In addition to the endorphin rush that comes with health habits like exercise, there may be other chemicals involved — and they are being studied. For example, BDNF (Brain Derived Nerve Growth Factor) — which can help memory, focus and attention — may increase as a result of physical activity.
Finally, we all know from personal experience that when we sleep better, we have improved focus and better mood. When we are sleep-deprived (as sometimes I am), we’re more cranky and have a harder time concentrating.
Thus, all these attributes (mood, memory and focus) can be improved by implementing healthy brain lifestyle habits, which of course also benefit many other organs and related health outcomes as well.
Can we expect immediate results from adopting “better brain habits”?
It depends. One day of bad sleep can be reversed quickly, but a lifetime of bad habits may be slow to reverse. You might have a sleep debt from being up all night in college that you have to pay back before you start seeing benefits.
The same thing is true if we have a lot of vascular risk factors (for example, not exercising or eating healthy). We may need to compensate for quite some time to get to a healthy level before we start receiving benefits.
We know some of the proteins that increase the risk for Alzheimer’s can start to deposit in the brain 15-20 years before the onset of symptoms. So, now is the time for prevention. Even though some habits may not show immediate results, they will make a significant difference in the long run.
If you want immediate results, exercise is one habit that tends to produce quick changes in mood and cognition; but in terms of neurodegenerative prevention, we may not see results for a while.
Are there some aspects of brain health that are “fixed” and cannot be changed? For example, if I have a strong genetic predisposition towards Alzheimer’s disease, is there anything I can do about it?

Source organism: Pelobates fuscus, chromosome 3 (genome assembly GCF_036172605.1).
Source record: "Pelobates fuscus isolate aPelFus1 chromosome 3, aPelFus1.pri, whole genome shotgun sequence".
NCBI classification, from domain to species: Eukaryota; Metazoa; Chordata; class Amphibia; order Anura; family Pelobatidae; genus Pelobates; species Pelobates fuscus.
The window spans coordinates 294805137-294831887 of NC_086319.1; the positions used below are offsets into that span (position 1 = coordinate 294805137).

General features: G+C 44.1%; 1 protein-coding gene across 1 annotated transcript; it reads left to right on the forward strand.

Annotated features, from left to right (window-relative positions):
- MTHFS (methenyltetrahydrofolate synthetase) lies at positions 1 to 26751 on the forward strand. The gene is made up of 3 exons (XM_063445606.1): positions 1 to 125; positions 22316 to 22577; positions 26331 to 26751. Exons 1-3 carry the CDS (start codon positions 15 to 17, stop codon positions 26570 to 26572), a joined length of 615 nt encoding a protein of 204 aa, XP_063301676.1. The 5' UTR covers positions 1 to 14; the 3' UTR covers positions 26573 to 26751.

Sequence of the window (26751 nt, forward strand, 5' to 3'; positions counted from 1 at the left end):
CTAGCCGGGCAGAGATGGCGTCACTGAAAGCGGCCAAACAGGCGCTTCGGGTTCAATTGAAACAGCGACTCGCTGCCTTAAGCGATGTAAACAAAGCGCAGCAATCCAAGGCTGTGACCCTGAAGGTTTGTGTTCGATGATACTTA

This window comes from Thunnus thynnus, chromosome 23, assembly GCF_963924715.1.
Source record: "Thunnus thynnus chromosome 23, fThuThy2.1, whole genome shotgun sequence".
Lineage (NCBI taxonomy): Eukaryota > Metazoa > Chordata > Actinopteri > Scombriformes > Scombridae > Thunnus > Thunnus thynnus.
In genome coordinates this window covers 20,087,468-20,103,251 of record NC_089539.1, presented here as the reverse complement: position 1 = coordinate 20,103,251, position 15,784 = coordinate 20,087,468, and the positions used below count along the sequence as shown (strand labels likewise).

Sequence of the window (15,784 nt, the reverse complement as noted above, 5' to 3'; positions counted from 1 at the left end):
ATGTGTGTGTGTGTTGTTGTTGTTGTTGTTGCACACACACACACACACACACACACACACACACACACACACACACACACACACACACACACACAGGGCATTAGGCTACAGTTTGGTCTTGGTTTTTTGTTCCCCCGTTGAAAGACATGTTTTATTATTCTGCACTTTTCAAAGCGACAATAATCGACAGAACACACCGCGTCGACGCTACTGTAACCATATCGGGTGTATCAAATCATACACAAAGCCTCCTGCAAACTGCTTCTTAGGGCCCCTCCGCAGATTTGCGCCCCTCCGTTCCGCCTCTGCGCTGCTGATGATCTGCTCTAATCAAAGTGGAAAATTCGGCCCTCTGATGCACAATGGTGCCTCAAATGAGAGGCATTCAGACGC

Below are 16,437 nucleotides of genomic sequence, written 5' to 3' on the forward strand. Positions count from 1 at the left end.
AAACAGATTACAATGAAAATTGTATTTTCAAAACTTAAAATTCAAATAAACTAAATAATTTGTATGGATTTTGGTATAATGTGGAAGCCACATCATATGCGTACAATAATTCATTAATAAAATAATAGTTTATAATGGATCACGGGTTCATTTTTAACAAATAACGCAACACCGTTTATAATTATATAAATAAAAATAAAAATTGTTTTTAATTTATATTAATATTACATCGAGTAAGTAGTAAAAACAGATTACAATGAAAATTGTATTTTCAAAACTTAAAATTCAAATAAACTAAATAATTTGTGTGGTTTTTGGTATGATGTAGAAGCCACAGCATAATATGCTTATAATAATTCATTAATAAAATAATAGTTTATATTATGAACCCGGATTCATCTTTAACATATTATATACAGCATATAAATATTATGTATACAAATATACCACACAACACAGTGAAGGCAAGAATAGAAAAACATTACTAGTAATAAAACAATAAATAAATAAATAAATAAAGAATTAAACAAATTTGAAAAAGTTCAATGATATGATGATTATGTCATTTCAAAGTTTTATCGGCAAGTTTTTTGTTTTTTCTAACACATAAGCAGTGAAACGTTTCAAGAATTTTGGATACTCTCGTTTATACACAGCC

I used to tell patients, “Genetics are genetics and we can’t change that.” However, some studies now show that exercise can negate risk even if you have a genetic predisposition. Even though we can’t change genetics, healthy lifestyle habits can reduce or negate risk — even in the presence of genetic predisposition: so, let’s do what we can with these modifiable risk factors.
I often don’t order the test for genetic predisposition because it’s just a risk factor that we can’t change, and people misinterpret it as causal (i.e., develops Alzheimer’s). In other words, genetic predisposition doesn’t mean that you will get Alzheimer’s disease, and negative genetic testing doesn’t mean that you won’t.
The bottom line: focus on modifiable risk factors such as exercise, diet, sleep and education for prevention rather than worrying about genetic predisposition. Nothing is set in stone.
Are some groups of people more at risk for Alzheimer’s disease?
ApoE4 gene carriers have an increased risk. Depending on the literature you read, one copy of the gene can increase risk by 2-4 times the risk of the general population, and two copies of the gene may increase risk up to 10 times that of the general population. But that is risk, not cause.
The biggest risk factor is age. Research states that in people over age 65, 1-2% have Alzheimer’s disease. Above 85 years old, the prevalence is 30-50%. We can’t change age and we can’t change genetics, which is why I continue to emphasize those modifiable risk factors like exercise, sleep, diet, and cognitive stimulation.
There are also some topics that we haven’t studied enough. For example, women have a higher risk of Alzheimer’s than do men. Could this just be because women live longer than men? Research, however, is suggesting a more complicated theory: women may have more physiological risks than men. For example, the APOe4 gene in women appears to more often convert mild cognitive impairment to Alzheimer’s.
We also have not adequately studied Alzheimer’s disease within specific ethnic groups and races. We need more volunteers to participate in studies so we can learn more about risk and prevention.
For now, what we know is that people with genetic predisposition, low education, high age and vascular risk factors are more at risk for developing Alzheimer’s and other neurodegenerative diseases.
Where does that leave the rest of us?
I think we all need to take care of our brains — now, regardless of our age or what we were born with or what health problems we may have developed. It is never too late to start changing our lifestyle practices so that we can develop a healthy brain.
We don’t have a magic pill or cure for Alzheimer’s disease. However, emerging research points to ways we can minimize risk and slow progression. Don’t view this disease as being only about older people; rather, take preventative action now, no matter your age.